• There are many investigational agents that may enhance radiosensitization. PARP1 inhibitors (e.g., olaparib) and heat shock protein inhibitors may prove useful in restoring radiation sensitivity (see this link). PI3K/mTor inhibitors and HDAC inhibitors (e.g., vorinostat) may increase cell kill in hypoxic conditions (see this link) and to cancer stem cells (see this link). Cell oxygenation may be enhanced by a measure as simple as 15 minutes of aerobic exercise before each treatment (see this link). There are also common supplements like resveratrol and soy isoflavones, and drugs like statins, aspirin, and metformin that have shown promise as radiosensitizers in laboratory studies.

It is possible that PORTOS may also prove useful in predicting radiation response among newly diagnosed, unfavorable risk patients. GenomeDx currently requires whole-mount prostate specimens. I don’t know if PORTOS can be done on biopsy cores, or if it provides any prognostic information beyond what the conventional risk factors (PSA, Gleason score, stage, and tumor volume) provide. It would have to be similarly validated before we would be able to incorporate it in primary therapy decision-making.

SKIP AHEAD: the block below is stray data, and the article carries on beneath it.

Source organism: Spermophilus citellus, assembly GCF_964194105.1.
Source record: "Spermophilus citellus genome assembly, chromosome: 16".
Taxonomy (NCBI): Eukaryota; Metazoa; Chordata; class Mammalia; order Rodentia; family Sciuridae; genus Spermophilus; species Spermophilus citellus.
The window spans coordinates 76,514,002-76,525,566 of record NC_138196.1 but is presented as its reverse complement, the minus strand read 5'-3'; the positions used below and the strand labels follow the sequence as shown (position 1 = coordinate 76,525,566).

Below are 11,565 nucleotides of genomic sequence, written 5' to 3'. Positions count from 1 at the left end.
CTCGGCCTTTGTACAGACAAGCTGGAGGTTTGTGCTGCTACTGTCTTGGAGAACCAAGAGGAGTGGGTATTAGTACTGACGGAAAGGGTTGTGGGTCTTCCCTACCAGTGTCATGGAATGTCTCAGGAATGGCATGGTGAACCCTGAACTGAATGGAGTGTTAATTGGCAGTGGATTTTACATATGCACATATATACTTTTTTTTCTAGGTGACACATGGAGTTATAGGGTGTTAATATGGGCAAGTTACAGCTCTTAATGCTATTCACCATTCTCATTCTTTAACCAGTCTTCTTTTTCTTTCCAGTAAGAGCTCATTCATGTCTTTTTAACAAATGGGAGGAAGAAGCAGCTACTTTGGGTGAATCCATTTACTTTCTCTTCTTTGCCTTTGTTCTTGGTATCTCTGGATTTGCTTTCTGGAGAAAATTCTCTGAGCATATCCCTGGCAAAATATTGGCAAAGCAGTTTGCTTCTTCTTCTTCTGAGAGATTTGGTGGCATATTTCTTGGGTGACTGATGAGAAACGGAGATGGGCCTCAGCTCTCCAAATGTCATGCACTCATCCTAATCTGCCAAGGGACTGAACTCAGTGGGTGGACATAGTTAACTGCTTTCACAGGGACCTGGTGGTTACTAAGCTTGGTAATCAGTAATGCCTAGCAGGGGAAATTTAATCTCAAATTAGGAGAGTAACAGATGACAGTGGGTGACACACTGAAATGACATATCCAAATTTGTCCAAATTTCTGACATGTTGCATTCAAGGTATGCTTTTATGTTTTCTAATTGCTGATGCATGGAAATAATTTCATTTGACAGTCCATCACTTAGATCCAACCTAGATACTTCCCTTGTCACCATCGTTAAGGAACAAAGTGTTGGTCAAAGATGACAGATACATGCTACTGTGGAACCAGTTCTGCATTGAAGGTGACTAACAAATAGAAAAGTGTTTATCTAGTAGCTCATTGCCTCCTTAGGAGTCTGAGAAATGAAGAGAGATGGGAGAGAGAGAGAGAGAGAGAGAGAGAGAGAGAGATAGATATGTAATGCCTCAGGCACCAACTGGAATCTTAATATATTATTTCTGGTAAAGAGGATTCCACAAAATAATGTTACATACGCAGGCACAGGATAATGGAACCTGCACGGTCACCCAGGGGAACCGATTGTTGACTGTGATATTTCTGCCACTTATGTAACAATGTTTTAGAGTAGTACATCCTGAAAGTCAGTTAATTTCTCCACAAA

Another question raised by PORTOS is whether it predicts radiation toxicity. We want opposite DNA-repair characteristics from cancerous cells and non-cancerous cells. It has long been known that there are some rare gene mutations, notably in the ATM gene, that diminish the ability of healthy cells to self-repair after exposure to ionizing radiation. In such men, any radiation exposure can have disastrous consequences. Perhaps PORTOS can help identify those few men who should not have radiation therapy.

This test is very expensive. For now it only is available along with Decipher, which costs about $4,000. Medicare may cover it, but private insurance may or may not. Always get pre-authorization first.

Note: This commentary was written by Allen Edel for The “New” Prostate Cancer InfoLink.

3 Responses

  1. Bravo, Allen. Very interesting and informative treatment of the complexities of this issue — thank you.